Why 'sex' and 'fight' have stood the test of time: Scientists say 'exciting' words most likely to survive in our language
- Words that are 'exciting' persist in our language in a 'survival of the fittest' manner
- Words related to things people can see or imagine also endure
According to a new study, words like “sex” and “fight” are likely to stand the test of time because they are arousing.
Research has shown that words that are 'exciting' persist in our language in a 'survival of the fittest' manner, similar to natural selection.
While the recent Word of the Year announcement explores new words such as 'rizz' or 'situationship', experts wanted to explore why some words survive in our modern language and others do not.
The first part of the study involved an experiment in which more than 12,000 people were asked to retell a collection of thousands of short stories averaging 200 words.
For the second part, psychologists analyzed millions of language words from fiction and non-fiction books, newspapers and magazines, over hundreds of years, from 1800 to 2000.
According to a new study, words like “sex” and “fight” are likely to stand the test of time because they are arousing (stock image)
The findings, published in the journal Proceedings of the National Academy of Sciences, revealed that the words with the strongest lasting power include those acquired earlier in life, and words that are more arousing, including “sex” and “fight.”
The researchers said that 'exciting' words tap into feelings of excitement, with highly arousing words evoking excited, stimulated, frenzied, nervous and wide-awake feelings.
They also found that words related to things people can see or imagine, called “concrete” words, are more likely to survive.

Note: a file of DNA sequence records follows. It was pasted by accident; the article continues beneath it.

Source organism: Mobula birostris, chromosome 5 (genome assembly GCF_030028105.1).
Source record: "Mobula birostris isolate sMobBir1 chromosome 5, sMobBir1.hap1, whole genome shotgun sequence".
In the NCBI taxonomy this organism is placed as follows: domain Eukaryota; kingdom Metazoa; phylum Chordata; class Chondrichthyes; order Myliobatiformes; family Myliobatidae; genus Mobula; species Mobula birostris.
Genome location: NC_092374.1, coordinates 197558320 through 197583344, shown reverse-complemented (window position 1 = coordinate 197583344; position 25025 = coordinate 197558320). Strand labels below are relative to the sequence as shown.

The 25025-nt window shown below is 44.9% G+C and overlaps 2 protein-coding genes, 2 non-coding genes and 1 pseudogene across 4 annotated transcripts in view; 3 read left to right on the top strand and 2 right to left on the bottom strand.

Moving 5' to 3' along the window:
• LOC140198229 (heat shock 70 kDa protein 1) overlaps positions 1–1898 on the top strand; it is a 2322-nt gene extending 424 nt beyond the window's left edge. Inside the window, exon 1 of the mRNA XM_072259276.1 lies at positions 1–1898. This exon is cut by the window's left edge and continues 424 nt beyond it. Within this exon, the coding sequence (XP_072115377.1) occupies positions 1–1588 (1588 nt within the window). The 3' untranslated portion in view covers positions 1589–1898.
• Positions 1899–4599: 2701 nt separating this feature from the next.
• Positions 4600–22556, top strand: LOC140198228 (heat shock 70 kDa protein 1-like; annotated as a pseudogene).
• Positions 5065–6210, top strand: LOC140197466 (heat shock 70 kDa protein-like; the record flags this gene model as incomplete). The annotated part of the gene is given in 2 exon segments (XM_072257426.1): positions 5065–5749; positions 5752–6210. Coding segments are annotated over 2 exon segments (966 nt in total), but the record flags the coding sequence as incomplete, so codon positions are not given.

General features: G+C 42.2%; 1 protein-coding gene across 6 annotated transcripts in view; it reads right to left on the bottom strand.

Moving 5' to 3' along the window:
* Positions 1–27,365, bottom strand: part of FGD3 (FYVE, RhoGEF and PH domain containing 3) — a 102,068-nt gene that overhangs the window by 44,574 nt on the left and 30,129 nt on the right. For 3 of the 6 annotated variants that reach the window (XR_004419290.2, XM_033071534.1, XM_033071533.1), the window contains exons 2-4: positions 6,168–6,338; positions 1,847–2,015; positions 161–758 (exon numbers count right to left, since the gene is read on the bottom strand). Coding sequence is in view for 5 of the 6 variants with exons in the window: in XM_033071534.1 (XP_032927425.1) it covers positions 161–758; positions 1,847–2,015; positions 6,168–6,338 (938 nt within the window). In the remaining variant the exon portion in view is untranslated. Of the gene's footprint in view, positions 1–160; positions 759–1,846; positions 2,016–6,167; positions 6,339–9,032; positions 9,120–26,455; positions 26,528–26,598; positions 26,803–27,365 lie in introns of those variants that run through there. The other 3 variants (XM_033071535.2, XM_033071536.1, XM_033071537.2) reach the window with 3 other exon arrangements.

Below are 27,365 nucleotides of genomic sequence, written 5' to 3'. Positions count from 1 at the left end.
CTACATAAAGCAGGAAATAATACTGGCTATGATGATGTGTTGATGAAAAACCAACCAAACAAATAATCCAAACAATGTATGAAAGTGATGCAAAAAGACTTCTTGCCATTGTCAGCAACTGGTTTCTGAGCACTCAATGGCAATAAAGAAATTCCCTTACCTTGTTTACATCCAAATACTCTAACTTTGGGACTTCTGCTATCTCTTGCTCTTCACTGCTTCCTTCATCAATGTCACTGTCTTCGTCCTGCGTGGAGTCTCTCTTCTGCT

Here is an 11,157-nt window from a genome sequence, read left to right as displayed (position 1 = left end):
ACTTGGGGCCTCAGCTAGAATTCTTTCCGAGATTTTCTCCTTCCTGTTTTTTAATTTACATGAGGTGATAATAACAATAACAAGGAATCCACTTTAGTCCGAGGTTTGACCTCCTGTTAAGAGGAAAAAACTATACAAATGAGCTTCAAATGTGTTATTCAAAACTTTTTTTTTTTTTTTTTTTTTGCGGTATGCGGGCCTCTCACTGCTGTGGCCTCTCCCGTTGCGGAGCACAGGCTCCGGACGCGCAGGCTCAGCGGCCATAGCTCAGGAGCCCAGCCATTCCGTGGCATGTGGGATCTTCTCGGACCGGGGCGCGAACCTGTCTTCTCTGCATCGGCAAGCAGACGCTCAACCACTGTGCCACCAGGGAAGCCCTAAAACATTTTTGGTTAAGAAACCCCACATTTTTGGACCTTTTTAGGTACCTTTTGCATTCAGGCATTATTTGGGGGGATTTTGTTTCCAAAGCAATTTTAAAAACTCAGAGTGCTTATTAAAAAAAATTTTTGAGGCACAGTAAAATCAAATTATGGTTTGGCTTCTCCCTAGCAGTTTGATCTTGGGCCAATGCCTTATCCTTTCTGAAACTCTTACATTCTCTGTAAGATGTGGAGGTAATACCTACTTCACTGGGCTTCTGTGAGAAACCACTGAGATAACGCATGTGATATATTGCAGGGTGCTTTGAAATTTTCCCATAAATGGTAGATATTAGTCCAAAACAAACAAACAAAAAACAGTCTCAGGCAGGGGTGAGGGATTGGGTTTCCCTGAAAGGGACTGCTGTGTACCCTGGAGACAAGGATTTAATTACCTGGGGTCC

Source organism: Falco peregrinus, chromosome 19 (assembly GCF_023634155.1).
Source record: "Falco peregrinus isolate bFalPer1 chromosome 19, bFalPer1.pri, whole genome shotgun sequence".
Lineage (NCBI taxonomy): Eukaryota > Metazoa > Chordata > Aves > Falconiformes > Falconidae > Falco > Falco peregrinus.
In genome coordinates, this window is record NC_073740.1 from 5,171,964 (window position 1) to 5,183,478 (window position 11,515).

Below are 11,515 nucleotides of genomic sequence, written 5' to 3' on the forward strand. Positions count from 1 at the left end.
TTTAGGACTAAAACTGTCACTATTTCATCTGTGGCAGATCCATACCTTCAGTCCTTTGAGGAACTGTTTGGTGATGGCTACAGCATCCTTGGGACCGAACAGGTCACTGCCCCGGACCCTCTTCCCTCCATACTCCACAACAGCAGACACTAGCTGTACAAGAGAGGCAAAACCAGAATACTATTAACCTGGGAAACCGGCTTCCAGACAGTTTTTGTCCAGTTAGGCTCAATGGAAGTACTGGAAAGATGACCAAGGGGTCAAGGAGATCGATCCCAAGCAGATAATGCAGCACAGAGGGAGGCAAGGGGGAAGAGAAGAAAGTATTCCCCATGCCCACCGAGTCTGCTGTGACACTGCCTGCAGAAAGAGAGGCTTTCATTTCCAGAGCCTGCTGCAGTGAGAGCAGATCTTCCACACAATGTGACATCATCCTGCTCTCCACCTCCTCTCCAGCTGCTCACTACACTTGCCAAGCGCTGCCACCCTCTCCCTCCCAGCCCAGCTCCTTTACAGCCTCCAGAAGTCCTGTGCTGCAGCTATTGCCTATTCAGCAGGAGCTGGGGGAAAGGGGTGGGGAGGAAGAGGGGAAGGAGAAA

For example, 'cat' is more concrete than 'animal', which is more concrete than 'organism'.
The researchers suggest that these findings shed light on how the human brain processes and filters information – a process known as 'cognitive selection'.
Research has found that words that are 'exciting' persist in our language in a 'survival of the fittest' manner, similar to natural selection (stock image)
This becomes crucial in today's world, where different forms of information are constantly competing for our attention, they said.
Thomas Hills, professor of psychology at the University of Warwick and author of the study, said: 'Information is a complex organism that is constantly evolving as it undergoes cognitive selection in our minds.
'Languages change as a result of social, cultural and cognitive influences. Information environments evolve as a result of war, disease, population changes and technological innovations.
'However, the mind remains relatively stable and can exert lasting influence on language evolution. This cognitive selection influences what will persist in an information market.
'Our research shows that properties such as early acquisition, concreteness and arousal give linguistic information a selective advantage.'